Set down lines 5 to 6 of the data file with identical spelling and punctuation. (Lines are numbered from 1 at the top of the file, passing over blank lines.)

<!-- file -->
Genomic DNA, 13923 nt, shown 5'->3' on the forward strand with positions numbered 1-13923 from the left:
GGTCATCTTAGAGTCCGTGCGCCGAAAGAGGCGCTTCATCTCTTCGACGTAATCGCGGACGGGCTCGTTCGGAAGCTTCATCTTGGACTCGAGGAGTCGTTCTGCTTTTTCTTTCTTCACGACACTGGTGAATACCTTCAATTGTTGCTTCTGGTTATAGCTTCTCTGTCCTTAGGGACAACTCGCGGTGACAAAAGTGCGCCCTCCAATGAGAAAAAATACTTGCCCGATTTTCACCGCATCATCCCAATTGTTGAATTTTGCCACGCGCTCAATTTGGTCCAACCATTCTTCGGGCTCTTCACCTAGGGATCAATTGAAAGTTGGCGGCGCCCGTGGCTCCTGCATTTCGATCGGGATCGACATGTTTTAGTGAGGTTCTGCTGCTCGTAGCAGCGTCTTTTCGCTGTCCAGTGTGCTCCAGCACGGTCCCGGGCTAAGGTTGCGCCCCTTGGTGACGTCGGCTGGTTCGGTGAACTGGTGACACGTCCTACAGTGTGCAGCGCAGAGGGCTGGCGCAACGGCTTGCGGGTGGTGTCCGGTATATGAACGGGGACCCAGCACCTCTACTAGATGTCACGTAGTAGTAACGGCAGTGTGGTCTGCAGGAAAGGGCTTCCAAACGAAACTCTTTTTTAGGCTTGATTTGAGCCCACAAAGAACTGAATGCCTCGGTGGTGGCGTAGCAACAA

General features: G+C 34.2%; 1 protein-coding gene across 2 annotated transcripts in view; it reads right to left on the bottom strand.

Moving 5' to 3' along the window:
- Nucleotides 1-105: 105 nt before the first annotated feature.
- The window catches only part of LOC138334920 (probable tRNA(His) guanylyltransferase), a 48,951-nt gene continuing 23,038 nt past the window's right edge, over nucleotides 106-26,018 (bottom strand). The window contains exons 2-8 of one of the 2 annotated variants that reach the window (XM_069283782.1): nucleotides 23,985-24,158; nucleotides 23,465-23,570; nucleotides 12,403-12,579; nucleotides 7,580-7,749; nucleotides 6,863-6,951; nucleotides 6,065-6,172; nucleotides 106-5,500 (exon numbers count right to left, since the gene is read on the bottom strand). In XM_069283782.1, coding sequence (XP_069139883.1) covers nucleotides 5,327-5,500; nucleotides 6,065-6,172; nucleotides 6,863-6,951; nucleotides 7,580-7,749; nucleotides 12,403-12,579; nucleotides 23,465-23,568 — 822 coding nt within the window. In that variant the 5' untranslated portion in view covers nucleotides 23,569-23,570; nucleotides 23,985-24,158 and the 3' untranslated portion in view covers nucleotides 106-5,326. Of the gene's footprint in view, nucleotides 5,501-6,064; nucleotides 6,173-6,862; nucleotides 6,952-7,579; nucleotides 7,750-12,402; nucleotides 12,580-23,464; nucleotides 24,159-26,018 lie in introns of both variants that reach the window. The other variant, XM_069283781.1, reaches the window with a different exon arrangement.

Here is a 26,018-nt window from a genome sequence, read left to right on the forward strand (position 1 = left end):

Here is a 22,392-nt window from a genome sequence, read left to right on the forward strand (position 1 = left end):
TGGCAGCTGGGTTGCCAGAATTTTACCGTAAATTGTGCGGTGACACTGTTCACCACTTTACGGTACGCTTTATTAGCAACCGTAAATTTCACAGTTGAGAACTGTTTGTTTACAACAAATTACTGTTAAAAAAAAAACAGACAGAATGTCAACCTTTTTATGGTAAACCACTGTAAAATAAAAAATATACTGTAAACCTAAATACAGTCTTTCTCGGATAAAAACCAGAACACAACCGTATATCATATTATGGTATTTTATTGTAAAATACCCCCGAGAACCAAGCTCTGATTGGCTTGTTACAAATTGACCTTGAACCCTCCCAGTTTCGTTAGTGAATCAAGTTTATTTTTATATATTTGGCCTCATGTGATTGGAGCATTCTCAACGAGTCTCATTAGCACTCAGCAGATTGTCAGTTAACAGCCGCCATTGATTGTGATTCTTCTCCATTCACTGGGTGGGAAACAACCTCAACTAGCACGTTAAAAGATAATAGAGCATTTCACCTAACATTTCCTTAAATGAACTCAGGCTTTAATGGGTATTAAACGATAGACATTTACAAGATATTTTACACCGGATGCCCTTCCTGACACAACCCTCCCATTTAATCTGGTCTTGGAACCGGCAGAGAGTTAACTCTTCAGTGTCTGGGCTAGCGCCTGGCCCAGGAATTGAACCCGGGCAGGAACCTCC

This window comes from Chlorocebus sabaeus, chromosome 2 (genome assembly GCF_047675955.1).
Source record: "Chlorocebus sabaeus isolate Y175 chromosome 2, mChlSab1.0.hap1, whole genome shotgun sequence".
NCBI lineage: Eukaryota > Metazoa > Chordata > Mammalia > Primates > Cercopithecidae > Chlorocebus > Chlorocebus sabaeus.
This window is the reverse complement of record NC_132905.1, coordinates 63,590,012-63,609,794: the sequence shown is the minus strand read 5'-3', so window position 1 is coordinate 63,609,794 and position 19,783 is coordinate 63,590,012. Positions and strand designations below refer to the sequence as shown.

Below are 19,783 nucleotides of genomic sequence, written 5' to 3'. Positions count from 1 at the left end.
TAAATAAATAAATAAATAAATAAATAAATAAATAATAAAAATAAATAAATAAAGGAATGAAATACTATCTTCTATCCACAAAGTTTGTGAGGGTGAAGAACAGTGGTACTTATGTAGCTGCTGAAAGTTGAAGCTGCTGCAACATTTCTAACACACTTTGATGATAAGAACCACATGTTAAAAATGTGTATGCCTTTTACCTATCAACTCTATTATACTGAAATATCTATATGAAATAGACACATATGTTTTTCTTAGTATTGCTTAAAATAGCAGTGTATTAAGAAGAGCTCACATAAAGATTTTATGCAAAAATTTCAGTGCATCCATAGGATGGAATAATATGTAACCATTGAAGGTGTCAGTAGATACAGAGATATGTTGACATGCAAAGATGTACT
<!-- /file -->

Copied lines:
- Nucleotides 1-105: 105 nt before the first annotated feature.
- The window catches only part of LOC138334920 (probable tRNA(His) guanylyltransferase), a 48,951-nt gene continuing 23,038 nt past the window's right edge, over nucleotides 106-26,018 (bottom strand). The window contains exons 2-8 of one of the 2 annotated variants that reach the window (XM_069283782.1): nucleotides 23,985-24,158; nucleotides 23,465-23,570; nucleotides 12,403-12,579; nucleotides 7,580-7,749; nucleotides 6,863-6,951; nucleotides 6,065-6,172; nucleotides 106-5,500 (exon numbers count right to left, since the gene is read on the bottom strand). In XM_069283782.1, coding sequence (XP_069139883.1) covers nucleotides 5,327-5,500; nucleotides 6,065-6,172; nucleotides 6,863-6,951; nucleotides 7,580-7,749; nucleotides 12,403-12,579; nucleotides 23,465-23,568 — 822 coding nt within the window. In that variant the 5' untranslated portion in view covers nucleotides 23,569-23,570; nucleotides 23,985-24,158 and the 3' untranslated portion in view covers nucleotides 106-5,326. Of the gene's footprint in view, nucleotides 5,501-6,064; nucleotides 6,173-6,862; nucleotides 6,952-7,579; nucleotides 7,750-12,402; nucleotides 12,580-23,464; nucleotides 24,159-26,018 lie in introns of both variants that reach the window. The other variant, XM_069283781.1, reaches the window with a different exon arrangement.